Global Financial Stability Report

Monday, Apr 20, 2009

In this GFSR, estimates for writedowns have been extended to include other mature market-originated assets and, while the information underpinning these scenarios is more uncertain, such estimates suggest writedowns could reach a total of around $4 trillion, about twothirds of which would be incurred by banks.

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Despite unprecedented official initiatives to stop the downward spiral in advanced economies-- including massive amounts of fiscal support and an array of liquidity facilities-- further determined policy action will be required to help restore confidence and to relieve the financial markets of the uncertainties that are undermining the prospects for an economic recovery. However, the transfer of financial risks from the private to the public sector poses challenges. There are continuing concerns about unintended distortions and whether the short-term stimulus costs, including open-ended bank support packages, will combine with longer-term pressures from aging populations to put strong upward pressure on government debt burdens in some advanced economies. Home bias is also setting in as officials are encouraging banks to lend locally and consumers to keep their spending domestically oriented.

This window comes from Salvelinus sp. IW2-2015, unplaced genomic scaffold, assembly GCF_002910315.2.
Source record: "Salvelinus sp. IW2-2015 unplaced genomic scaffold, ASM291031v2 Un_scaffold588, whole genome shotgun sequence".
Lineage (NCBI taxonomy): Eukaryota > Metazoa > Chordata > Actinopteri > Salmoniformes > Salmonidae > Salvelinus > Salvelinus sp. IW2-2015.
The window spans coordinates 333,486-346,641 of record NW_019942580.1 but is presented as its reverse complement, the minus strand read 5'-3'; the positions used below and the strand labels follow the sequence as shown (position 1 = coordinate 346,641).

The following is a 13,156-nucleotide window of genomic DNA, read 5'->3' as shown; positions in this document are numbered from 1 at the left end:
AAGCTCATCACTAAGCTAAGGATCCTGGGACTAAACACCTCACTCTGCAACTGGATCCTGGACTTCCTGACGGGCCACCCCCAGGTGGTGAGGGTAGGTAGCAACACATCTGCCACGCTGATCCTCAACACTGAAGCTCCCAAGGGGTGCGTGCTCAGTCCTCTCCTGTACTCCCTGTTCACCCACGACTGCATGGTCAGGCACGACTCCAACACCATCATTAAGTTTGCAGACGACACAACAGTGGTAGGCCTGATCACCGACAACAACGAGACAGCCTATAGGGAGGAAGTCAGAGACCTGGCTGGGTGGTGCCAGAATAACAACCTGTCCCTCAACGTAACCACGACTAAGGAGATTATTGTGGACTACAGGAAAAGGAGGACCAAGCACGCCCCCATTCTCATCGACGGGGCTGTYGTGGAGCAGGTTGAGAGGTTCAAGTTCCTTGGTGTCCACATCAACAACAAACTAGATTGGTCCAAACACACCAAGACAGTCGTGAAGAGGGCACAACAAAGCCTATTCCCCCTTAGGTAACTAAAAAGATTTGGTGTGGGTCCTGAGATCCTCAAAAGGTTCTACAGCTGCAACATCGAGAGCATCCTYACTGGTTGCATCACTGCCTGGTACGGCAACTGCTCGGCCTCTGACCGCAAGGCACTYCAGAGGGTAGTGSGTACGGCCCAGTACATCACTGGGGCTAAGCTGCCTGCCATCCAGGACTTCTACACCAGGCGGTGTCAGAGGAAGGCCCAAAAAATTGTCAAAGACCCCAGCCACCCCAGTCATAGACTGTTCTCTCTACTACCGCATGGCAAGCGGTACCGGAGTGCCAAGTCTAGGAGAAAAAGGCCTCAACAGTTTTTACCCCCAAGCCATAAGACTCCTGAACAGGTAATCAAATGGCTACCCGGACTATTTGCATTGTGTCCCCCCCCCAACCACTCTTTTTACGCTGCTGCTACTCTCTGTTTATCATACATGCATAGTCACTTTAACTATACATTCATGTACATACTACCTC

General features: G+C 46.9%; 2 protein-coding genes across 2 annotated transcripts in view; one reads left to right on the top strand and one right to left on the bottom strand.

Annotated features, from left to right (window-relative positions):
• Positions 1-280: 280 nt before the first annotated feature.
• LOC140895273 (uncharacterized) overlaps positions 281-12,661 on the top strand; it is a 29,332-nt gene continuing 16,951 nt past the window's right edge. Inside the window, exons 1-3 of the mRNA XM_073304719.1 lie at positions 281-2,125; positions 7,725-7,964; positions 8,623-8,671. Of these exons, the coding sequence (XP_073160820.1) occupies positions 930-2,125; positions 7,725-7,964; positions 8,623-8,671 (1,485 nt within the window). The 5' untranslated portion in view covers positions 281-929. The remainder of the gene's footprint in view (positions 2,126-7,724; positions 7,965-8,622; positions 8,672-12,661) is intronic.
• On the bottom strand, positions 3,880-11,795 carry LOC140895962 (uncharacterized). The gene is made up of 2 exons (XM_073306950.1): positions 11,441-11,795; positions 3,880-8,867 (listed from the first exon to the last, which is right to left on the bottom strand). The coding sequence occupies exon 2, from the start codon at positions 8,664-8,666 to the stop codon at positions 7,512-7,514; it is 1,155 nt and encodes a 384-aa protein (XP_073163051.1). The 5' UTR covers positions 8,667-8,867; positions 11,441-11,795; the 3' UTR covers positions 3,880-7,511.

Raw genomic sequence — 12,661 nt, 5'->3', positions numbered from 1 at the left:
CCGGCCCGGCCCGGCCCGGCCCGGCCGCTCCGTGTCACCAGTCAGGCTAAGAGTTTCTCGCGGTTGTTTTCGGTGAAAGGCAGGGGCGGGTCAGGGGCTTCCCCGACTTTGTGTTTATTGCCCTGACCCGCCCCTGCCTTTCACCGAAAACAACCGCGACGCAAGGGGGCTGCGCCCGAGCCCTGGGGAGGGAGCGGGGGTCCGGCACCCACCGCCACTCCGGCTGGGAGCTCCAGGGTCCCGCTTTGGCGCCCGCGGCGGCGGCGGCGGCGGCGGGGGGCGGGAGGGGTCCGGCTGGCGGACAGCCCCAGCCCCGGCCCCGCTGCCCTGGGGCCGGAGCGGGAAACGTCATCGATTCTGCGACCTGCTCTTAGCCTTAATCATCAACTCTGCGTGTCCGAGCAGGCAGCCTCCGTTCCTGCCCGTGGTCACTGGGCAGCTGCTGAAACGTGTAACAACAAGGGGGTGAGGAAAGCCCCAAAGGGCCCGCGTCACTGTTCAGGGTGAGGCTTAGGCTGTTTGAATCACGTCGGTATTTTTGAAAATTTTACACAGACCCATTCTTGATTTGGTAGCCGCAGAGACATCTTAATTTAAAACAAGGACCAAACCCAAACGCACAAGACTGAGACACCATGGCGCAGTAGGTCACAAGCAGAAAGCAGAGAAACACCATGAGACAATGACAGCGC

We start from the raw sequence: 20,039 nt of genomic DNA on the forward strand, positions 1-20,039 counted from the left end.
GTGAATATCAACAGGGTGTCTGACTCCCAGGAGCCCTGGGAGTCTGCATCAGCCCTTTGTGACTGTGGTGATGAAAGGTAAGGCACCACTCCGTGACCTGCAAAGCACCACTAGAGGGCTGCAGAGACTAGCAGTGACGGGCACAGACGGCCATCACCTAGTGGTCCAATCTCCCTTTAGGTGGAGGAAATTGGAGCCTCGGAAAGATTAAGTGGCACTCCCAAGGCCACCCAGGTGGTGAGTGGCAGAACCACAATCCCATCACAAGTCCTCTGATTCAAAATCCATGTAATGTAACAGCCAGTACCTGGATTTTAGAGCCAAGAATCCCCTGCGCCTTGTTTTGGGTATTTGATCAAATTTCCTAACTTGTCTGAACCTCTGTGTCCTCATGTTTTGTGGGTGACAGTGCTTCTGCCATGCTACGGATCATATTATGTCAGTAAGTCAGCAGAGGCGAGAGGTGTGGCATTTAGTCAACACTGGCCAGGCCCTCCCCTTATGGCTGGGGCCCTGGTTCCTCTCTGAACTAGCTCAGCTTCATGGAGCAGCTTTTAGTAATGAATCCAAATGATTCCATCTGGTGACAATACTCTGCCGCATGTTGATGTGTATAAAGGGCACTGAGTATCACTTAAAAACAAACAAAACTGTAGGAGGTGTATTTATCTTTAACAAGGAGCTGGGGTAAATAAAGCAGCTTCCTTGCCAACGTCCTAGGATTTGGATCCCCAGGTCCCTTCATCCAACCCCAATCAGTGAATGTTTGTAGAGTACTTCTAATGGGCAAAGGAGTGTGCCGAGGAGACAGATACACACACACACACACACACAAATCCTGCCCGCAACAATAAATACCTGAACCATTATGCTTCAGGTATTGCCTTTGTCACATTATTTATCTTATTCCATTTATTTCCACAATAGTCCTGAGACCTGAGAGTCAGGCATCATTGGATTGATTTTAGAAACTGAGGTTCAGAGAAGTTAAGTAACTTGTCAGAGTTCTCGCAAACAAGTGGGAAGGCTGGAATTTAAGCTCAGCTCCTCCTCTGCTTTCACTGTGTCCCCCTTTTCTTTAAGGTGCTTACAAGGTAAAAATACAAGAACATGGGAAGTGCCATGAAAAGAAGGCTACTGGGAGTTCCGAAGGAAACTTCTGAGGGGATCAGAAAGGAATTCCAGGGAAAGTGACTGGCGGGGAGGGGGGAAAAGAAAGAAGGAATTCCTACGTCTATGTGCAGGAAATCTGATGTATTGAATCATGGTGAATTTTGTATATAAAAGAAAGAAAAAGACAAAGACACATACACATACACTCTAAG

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Even if policy actions are taken expeditiously and implemented as intended, the deleveraging process will be slow and painful, with the economic recovery likely to be protracted.

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The inflation potential of a swelling of reserve money has led inflation expectations to tick up in response to some announcements of unconventional measures by central banks.

International Monetary Fund, Global Financial Stability Report, April 2009, http://www.imf.org/external/pubs/ft/gfsr/2009/01/pdf/text.pdf.